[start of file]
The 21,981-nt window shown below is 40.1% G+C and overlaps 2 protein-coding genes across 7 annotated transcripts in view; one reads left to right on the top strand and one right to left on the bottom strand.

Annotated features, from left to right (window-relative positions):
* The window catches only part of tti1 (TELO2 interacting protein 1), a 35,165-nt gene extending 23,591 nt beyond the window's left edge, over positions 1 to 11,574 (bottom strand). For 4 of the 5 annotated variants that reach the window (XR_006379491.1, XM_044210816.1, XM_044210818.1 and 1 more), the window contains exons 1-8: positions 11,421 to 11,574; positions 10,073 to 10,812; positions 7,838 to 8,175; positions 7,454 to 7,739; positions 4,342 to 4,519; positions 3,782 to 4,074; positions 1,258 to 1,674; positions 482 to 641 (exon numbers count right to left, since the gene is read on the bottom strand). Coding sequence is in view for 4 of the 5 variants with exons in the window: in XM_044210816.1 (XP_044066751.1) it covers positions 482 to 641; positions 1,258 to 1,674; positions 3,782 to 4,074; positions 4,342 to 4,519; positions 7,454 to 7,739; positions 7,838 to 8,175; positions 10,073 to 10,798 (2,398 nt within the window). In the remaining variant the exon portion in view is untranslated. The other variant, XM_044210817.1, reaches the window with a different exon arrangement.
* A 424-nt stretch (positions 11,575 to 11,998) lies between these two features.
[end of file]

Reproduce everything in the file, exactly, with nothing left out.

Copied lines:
The 21,981-nt window shown below is 40.1% G+C and overlaps 2 protein-coding genes across 7 annotated transcripts in view; one reads left to right on the top strand and one right to left on the bottom strand.

Annotated features, from left to right (window-relative positions):
* The window catches only part of tti1 (TELO2 interacting protein 1), a 35,165-nt gene extending 23,591 nt beyond the window's left edge, over positions 1 to 11,574 (bottom strand). For 4 of the 5 annotated variants that reach the window (XR_006379491.1, XM_044210816.1, XM_044210818.1 and 1 more), the window contains exons 1-8: positions 11,421 to 11,574; positions 10,073 to 10,812; positions 7,838 to 8,175; positions 7,454 to 7,739; positions 4,342 to 4,519; positions 3,782 to 4,074; positions 1,258 to 1,674; positions 482 to 641 (exon numbers count right to left, since the gene is read on the bottom strand). Coding sequence is in view for 4 of the 5 variants with exons in the window: in XM_044210816.1 (XP_044066751.1) it covers positions 482 to 641; positions 1,258 to 1,674; positions 3,782 to 4,074; positions 4,342 to 4,519; positions 7,454 to 7,739; positions 7,838 to 8,175; positions 10,073 to 10,798 (2,398 nt within the window). In the remaining variant the exon portion in view is untranslated. The other variant, XM_044210817.1, reaches the window with a different exon arrangement.
* A 424-nt stretch (positions 11,575 to 11,998) lies between these two features.